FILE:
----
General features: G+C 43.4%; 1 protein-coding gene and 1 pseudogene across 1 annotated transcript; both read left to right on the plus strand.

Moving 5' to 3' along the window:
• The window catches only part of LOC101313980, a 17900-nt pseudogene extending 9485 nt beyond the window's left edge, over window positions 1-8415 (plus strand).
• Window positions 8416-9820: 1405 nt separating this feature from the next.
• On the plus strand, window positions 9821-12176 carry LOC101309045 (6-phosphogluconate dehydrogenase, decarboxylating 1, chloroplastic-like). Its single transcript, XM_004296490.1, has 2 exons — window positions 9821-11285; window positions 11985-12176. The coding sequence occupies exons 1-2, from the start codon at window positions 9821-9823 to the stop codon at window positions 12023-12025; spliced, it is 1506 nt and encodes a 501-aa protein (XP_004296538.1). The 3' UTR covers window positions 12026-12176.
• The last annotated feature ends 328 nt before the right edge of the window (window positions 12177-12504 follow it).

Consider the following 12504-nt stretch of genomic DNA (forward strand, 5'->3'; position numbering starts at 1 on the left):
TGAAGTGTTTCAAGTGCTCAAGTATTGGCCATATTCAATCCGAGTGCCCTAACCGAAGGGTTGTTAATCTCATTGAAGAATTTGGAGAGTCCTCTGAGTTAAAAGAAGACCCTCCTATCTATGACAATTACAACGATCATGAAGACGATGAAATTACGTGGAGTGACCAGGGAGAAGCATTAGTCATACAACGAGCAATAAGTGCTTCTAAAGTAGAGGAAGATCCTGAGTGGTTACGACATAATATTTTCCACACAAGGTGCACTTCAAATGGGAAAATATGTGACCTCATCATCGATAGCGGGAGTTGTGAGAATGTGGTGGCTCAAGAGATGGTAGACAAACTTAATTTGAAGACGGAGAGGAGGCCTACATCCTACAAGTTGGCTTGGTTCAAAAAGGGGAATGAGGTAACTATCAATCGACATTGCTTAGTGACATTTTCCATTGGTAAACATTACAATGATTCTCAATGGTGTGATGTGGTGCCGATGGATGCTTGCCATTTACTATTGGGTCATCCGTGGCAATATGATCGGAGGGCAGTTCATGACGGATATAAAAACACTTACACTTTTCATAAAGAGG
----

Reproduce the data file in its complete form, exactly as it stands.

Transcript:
General features: G+C 43.4%; 1 protein-coding gene and 1 pseudogene across 1 annotated transcript; both read left to right on the plus strand.

Moving 5' to 3' along the window:
• The window catches only part of LOC101313980, a 17900-nt pseudogene extending 9485 nt beyond the window's left edge, over window positions 1-8415 (plus strand).
• Window positions 8416-9820: 1405 nt separating this feature from the next.
• On the plus strand, window positions 9821-12176 carry LOC101309045 (6-phosphogluconate dehydrogenase, decarboxylating 1, chloroplastic-like). Its single transcript, XM_004296490.1, has 2 exons — window positions 9821-11285; window positions 11985-12176. The coding sequence occupies exons 1-2, from the start codon at window positions 9821-9823 to the stop codon at window positions 12023-12025; spliced, it is 1506 nt and encodes a 501-aa protein (XP_004296538.1). The 3' UTR covers window positions 12026-12176.
• The last annotated feature ends 328 nt before the right edge of the window (window positions 12177-12504 follow it).

Consider the following 12504-nt stretch of genomic DNA (forward strand, 5'->3'; position numbering starts at 1 on the left):
TGAAGTGTTTCAAGTGCTCAAGTATTGGCCATATTCAATCCGAGTGCCCTAACCGAAGGGTTGTTAATCTCATTGAAGAATTTGGAGAGTCCTCTGAGTTAAAAGAAGACCCTCCTATCTATGACAATTACAACGATCATGAAGACGATGAAATTACGTGGAGTGACCAGGGAGAAGCATTAGTCATACAACGAGCAATAAGTGCTTCTAAAGTAGAGGAAGATCCTGAGTGGTTACGACATAATATTTTCCACACAAGGTGCACTTCAAATGGGAAAATATGTGACCTCATCATCGATAGCGGGAGTTGTGAGAATGTGGTGGCTCAAGAGATGGTAGACAAACTTAATTTGAAGACGGAGAGGAGGCCTACATCCTACAAGTTGGCTTGGTTCAAAAAGGGGAATGAGGTAACTATCAATCGACATTGCTTAGTGACATTTTCCATTGGTAAACATTACAATGATTCTCAATGGTGTGATGTGGTGCCGATGGATGCTTGCCATTTACTATTGGGTCATCCGTGGCAATATGATCGGAGGGCAGTTCATGACGGATATAAAAACACTTACACTTTTCATAAAGAGG